How a Bucket of Chicken Can Help Achieve Any Goals We Have (Part 3)

OCTOBER 03, 2017
The next time you see a bucket of chicken, I hope it reminds you of my absolute favorite mnemonic device and how you can begin to work toward any goal you set out to achieve. Fortunately, this acronym is easy to remember and seen all over the world on the signs of global food franchise Kentucky Fried Chicken, otherwise known as KFC.
 
Globally, KFC is one of the most recognizable consumer brands. But KFC stands for more than Kentucky Fried Chicken. The KFC Principal is as follows:
 
  • Know what you want.
  • Find out what you have to do to get it.
  • Change what you are doing until you get it.
 
In this third and final article of a special three-part series, I will go into detail with the C in KFC. This is preceded by the K and F in KFC, about knowing what you want and finding out what you have to do to get it. Committing yourself to each and following these guidelines will help propel you to whatever it is that you call success.

Change what you are doing until you get it.

You have done your soul-searching. You have done your due diligence and perhaps even found someone who can help you on your path. The third and final piece of the KFC triad is the hardest part. It often involves a lot of failure. As the fictional but legendary Rocky Balboa said, “It ain’t how hard you hit … It’s how hard you can get hit and keep moving forward. It's about how much you can take and keep moving forward.” Failure is just an inevitable part of success. Failing and falling down come often in our pursuits. It is important to learn from these occurrences and keep getting up and moving on. Whether you didn't land the job you wanted  or did not get accepted into the graduate program to which you applied, it is essential to keep getting back up. 

Two of my favorite failure-to-success stories relate to KFC, the global food franchise.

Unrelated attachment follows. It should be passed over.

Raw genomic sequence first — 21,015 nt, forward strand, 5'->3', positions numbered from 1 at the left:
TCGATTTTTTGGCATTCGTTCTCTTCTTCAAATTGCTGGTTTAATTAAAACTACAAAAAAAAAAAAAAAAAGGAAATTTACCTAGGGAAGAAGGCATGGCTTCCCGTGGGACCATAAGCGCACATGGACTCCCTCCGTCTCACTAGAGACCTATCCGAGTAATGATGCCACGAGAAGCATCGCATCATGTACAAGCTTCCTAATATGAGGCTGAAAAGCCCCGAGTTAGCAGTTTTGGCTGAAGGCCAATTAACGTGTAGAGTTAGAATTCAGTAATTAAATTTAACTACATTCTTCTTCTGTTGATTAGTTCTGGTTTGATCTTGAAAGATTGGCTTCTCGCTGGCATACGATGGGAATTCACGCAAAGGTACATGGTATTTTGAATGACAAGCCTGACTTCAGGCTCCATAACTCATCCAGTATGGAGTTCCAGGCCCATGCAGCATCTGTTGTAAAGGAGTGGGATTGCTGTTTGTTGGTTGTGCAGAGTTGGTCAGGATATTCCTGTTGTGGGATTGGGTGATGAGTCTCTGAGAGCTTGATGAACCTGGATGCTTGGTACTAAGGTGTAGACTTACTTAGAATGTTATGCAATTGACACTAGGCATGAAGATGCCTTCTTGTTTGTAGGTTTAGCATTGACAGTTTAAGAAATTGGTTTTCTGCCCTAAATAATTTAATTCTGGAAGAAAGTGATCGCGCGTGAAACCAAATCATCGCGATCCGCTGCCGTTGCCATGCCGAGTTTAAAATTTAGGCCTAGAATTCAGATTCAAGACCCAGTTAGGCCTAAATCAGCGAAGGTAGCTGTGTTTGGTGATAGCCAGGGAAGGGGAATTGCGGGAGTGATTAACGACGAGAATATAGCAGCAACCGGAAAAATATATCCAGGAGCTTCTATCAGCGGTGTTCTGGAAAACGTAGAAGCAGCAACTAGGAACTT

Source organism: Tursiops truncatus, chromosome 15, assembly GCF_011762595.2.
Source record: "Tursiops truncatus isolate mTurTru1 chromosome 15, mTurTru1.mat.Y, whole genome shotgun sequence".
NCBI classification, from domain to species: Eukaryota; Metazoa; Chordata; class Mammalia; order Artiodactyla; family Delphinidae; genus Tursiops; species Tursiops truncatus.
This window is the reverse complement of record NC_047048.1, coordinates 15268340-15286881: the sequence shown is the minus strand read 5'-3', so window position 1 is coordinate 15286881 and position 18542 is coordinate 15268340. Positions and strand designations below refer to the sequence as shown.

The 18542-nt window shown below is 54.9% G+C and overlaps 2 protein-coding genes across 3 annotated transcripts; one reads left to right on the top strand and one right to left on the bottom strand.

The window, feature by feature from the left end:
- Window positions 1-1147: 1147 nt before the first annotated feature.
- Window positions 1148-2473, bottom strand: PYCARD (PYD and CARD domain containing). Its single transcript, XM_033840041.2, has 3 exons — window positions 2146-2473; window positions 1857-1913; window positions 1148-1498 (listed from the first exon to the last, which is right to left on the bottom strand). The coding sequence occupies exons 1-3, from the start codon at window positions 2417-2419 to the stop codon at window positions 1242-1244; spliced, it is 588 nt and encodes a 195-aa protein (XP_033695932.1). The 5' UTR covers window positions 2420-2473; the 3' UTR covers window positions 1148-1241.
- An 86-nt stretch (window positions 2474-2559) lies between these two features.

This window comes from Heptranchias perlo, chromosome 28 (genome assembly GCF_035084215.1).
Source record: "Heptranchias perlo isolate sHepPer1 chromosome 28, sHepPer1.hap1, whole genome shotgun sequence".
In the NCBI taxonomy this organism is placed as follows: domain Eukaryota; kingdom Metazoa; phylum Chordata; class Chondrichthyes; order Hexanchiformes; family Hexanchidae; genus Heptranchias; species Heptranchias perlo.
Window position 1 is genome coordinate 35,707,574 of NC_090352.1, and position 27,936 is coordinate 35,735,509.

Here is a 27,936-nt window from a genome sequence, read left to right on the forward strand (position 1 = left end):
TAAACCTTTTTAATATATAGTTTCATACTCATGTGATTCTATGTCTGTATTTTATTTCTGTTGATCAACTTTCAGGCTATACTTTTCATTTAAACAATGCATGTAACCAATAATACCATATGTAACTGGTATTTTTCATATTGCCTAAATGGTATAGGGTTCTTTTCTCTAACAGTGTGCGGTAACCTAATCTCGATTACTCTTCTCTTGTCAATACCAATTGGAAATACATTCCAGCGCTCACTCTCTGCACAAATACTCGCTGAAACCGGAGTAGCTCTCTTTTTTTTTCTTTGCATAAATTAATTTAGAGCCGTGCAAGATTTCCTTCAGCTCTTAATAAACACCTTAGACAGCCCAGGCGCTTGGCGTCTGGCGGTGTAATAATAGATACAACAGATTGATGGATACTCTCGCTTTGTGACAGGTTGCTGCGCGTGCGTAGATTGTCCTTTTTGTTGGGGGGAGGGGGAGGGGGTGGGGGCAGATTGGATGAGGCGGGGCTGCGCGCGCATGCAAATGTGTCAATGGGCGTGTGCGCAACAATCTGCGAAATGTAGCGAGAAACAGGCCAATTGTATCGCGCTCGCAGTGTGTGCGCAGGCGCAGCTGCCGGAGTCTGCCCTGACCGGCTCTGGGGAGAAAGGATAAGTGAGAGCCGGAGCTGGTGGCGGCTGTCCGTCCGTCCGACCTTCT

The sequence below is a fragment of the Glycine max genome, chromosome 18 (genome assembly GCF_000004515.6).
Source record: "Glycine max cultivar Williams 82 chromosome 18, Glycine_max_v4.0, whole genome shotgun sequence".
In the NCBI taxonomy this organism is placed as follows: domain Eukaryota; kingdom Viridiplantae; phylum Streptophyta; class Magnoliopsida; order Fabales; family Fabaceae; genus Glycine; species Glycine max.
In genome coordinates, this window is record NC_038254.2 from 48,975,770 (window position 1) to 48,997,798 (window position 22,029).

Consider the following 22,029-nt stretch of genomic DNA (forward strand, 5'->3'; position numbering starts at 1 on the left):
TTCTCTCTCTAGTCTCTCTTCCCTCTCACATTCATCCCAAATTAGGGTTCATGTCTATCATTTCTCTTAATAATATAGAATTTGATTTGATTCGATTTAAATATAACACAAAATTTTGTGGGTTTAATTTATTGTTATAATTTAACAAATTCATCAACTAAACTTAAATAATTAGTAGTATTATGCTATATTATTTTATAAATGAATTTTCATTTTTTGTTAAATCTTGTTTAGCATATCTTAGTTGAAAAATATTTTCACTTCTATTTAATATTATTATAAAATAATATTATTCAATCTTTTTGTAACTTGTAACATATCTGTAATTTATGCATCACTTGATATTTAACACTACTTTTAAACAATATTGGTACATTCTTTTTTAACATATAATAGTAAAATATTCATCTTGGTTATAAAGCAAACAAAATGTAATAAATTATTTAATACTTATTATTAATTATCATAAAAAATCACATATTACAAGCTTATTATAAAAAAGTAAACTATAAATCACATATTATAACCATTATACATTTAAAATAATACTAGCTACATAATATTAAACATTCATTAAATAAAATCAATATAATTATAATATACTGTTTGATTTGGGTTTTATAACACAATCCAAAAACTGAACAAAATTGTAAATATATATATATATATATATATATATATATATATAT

The first story is about Jack Ma, founder and executive chairman of Alibaba Group, a family of successful Internet-based businesses. He is the first mainland Chinese entrepreneur to appear on the cover of Forbes and is the richest person in China, with an estimated net worth of more than $20 billion. In an interview, Ma described some of his career failures, including failing a college entrance exam 3 times, being rejected by a job with the police department, and getting rejected from 30 different jobs, one of which included KFC. "I even went to KFC when it came to my city. Twenty-four people went for the job. Twenty-three were accepted ... " he said. Yes, Ma, one of the most successful entrepreneurs in the world, was the one applicant of that 24 that rejected by KFC.

The second failure-to-success story involves the founder of KFC himself. Colonel Harland David Sanders was an American businessman, whose name and image are still symbols of the company. But his fame and success did not come easily and certainly not quickly. Sanders' working career was marked by many failures, and he didn't become a professional chef until he was 40, didn't franchise Kentucky Fried Chicken until he was 62, and didn't become an icon until after he sold his company at 75. His successes, in spite of his numerous failures, are particularly inspiring, and I encourage you to look him up.

To sum up this three-part series, if success was easy, everyone would have it and it would not be special. What makes reaching our goals and succeeding special is the process and obstacles we face. Not to say that we wish we had more obstacles, but they are an inevitable part of our journeys to success.

Always remember the KFC triad, and use this in your approach to reaching your goals.



Alan Polnariev, PharmD, MS, CGP
Alan Polnariev, PharmD, MS, CGP
Alan Polnariev, PharmD, MS, is a board-certified pharmacist committed to improving patient safety by championing pharmaceutical outcomes research and policy. He received his PharmD from Long Island University and a master’s degree in Patient Safety and Risk Management from the University of Florida, where he currently serves as a clinical assistant instructor for several courses in the school’s Master of Science program. Dr. Polnariev has provided consulting services for various pharmacy organizations, including the National Association of Boards of Pharmacy and Institute for Safe Medication Practices.
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